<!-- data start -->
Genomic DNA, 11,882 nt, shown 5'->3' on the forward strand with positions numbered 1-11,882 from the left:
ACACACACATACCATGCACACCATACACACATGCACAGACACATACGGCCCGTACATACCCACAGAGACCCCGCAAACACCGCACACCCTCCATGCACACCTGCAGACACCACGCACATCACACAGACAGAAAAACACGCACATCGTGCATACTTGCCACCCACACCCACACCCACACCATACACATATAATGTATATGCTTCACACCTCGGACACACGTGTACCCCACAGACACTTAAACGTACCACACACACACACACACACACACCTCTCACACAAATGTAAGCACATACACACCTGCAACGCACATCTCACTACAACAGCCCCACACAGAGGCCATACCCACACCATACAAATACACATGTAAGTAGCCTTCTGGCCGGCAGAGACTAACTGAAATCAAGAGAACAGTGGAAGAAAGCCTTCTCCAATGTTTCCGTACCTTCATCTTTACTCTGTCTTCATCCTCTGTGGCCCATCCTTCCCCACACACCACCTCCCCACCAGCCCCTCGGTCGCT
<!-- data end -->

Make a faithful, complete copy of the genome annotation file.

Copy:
Genomic DNA, 11,882 nt, shown 5'->3' on the forward strand with positions numbered 1-11,882 from the left:
ACACACACATACCATGCACACCATACACACATGCACAGACACATACGGCCCGTACATACCCACAGAGACCCCGCAAACACCGCACACCCTCCATGCACACCTGCAGACACCACGCACATCACACAGACAGAAAAACACGCACATCGTGCATACTTGCCACCCACACCCACACCCACACCATACACATATAATGTATATGCTTCACACCTCGGACACACGTGTACCCCACAGACACTTAAACGTACCACACACACACACACACACACACCTCTCACACAAATGTAAGCACATACACACCTGCAACGCACATCTCACTACAACAGCCCCACACAGAGGCCATACCCACACCATACAAATACACATGTAAGTAGCCTTCTGGCCGGCAGAGACTAACTGAAATCAAGAGAACAGTGGAAGAAAGCCTTCTCCAATGTTTCCGTACCTTCATCTTTACTCTGTCTTCATCCTCTGTGGCCCATCCTTCCCCACACACCACCTCCCCACCAGCCCCTCGGTCGCT